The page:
The nominations for this season’s PFA Awards were announced this week, with every nominee for Player of the Year or Young Player of the Year coming from one of the Premier League’s ‘elite’ sides.
Three are from Manchester City (Sergio Agüero, Joe Hart and David Silva), two from Manchester United (Wayne Rooney and Danny Welbeck), two from Arsenal (Robin van Persie and Alex Oxlade-Chamberlain), three from Spurs (Scott Parker, Gareth Bale and Kyle Walker), and one from Chelsea (Daniel Sturridge).
In fact, since 2006 only three of the 35 players nominated for Player of the Year have come from outside one of these sides. The last player to win the award from a team that finished outside of the top six was David Ginola (Spurs) in 1999, and before him Mark Hughes (Manchester United) in 1989. Matt le Tissier (Southampton) is the last person to win the Young Player Award from outside the top six, back in 1990, though Scott Parker played for both Charlton and Chelsea in 2005, the year in which he won the award.
Although I accept that the players nominated this year, and every year, may be fully deserving of the award, I find the level of elite team bias astonishing. The PFA, more than any organisation, should be able to recognise the contributions made by players to all teams. Just because a player’s efforts don’t result in a trophy or a European place, does not make them any less significant. Relatively speaking, are the achievements of Grant Holt, Stéphane Sessègnon and Danny Graham any less important than those of Rooney or Agüero?
Newcastle present the most astonishing case this year. Despite a spectacular season, even the possibility of a top four finish is not enough to see their players recognised. Few would have begrudged Demba Ba, Tim Krul, Fabricio Coloccini or Cheick Tioté a place on one of the shortlists. One problem often cited in relation to these awards is that the voting takes place in January, but that does little to explain this particular case as Newcastle were flying just as high then as they are now. In fact, Ba would have been a far more obvious choice in January than at this stage of the season, having taken a back seat to Papiss Demba Cissé.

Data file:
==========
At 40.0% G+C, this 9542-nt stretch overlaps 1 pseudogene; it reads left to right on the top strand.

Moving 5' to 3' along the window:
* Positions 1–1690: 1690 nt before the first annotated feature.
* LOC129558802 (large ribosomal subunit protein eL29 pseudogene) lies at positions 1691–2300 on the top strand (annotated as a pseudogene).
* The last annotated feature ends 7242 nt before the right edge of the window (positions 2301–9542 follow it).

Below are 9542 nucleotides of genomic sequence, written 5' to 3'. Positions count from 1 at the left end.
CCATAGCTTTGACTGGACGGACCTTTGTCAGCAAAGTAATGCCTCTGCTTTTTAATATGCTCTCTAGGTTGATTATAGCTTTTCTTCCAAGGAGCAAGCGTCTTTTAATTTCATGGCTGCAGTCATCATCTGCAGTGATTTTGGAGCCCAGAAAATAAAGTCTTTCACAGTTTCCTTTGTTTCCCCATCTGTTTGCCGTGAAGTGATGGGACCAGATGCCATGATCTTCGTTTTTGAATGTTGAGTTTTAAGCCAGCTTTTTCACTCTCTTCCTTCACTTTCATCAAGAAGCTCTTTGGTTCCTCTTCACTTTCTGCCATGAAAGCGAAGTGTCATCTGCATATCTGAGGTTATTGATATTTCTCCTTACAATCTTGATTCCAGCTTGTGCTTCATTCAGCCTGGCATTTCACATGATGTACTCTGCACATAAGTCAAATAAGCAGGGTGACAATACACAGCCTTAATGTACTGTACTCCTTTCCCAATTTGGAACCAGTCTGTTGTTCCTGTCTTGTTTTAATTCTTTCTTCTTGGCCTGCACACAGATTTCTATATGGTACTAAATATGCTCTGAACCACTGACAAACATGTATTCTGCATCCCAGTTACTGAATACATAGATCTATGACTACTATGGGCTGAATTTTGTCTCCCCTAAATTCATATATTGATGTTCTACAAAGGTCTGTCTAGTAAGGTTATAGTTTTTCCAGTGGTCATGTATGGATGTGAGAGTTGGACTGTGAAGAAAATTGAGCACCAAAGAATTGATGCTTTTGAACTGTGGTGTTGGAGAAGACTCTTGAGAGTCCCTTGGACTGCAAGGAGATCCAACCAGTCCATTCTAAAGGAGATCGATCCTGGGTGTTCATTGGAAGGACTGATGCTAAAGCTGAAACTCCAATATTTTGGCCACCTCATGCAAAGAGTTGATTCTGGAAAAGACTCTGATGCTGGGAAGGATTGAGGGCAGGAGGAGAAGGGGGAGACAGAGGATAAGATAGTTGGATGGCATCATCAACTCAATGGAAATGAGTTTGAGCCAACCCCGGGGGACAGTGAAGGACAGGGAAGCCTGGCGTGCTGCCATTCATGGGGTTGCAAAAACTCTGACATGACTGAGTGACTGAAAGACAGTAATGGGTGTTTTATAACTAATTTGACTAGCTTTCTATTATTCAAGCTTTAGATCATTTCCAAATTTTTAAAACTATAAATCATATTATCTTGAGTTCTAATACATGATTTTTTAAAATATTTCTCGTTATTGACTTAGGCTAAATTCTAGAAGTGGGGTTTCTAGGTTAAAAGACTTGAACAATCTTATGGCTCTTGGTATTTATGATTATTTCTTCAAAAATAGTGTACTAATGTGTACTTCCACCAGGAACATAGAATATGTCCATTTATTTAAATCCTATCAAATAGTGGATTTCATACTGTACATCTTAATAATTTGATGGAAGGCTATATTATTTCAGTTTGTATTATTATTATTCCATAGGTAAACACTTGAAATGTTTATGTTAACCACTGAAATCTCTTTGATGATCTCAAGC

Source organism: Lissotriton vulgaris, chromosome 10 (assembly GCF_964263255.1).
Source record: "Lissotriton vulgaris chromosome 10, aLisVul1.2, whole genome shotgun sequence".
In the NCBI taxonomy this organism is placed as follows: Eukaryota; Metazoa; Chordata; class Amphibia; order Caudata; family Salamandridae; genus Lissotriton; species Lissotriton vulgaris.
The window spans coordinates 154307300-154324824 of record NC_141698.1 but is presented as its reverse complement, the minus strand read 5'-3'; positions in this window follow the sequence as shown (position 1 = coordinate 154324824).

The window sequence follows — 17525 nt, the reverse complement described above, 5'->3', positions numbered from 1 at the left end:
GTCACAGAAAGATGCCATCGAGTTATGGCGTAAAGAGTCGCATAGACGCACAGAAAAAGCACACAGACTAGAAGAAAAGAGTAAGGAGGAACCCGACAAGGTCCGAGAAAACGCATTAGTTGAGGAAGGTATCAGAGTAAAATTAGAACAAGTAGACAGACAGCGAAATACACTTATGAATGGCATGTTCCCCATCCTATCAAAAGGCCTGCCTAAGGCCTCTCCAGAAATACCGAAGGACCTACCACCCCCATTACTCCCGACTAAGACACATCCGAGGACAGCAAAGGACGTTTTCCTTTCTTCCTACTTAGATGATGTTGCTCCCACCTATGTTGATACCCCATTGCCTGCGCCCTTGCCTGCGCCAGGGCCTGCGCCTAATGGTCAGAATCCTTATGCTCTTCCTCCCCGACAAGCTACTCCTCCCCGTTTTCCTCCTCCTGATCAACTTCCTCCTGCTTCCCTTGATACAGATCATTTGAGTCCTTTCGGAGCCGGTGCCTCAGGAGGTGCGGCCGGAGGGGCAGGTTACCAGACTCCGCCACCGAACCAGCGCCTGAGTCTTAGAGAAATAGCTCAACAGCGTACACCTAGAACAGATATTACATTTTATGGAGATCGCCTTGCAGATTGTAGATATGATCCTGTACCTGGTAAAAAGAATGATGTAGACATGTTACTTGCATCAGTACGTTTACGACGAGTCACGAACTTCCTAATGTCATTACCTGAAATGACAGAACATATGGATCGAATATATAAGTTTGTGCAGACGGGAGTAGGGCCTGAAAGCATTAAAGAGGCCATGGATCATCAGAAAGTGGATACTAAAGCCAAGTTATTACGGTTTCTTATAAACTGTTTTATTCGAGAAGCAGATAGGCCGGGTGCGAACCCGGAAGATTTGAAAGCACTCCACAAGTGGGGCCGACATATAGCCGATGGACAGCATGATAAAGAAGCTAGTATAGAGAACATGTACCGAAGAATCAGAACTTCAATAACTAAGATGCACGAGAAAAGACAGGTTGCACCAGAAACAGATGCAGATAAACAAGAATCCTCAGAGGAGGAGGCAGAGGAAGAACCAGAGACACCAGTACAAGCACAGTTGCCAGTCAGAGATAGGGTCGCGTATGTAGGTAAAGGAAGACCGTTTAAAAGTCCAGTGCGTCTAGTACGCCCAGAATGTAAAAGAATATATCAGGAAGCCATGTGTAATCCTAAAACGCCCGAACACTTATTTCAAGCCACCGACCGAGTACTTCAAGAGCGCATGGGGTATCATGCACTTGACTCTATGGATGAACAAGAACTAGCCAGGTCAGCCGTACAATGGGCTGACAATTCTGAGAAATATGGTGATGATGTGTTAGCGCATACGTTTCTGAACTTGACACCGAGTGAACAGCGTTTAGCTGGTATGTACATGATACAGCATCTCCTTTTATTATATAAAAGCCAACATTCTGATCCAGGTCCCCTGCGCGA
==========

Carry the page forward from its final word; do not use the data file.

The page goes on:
The PFA Awards would surely mean more if they recognised the achievements of players relative to their individual situation, rather than simply parading the best and most expensive talent from the top flight’s elite.
The Young Player Award similarly, could represent something much greater. Instead of nominating players who have scored the most goals or created the most chances, why not focus on those who have shown genuine signs of progression and maturation? Sturridge, Walker and Welbeck all fit this mould, but Agüero and Bale’s success has come of little surprise given their past records. And as for Oxlade-Chamberlain, how someone with only five league starts this year can be nominated ahead of the likes of Joe Allen, Jack Colback or Krul is beyond me.
If the PFA Awards are meant to showcase the best talent the Premier League has to offer then so be it; in this case, the correct choices have been made. But there is so much more to football than this. They could be a unique opportunity to recognise the efforts of the individuals who have truly made a difference to a club, no matter what position they occupy in the table or even what league they are in. A level playing field in terms of recognition and exposure is something that is all too rare in the modern game – surely there would be no more appropriate place for one than at an awards ceremony at which players honour their fellow professionals.
It’s time the PFA remembered that, as fans up and down the country will testify, it’s not all about the teams at the top.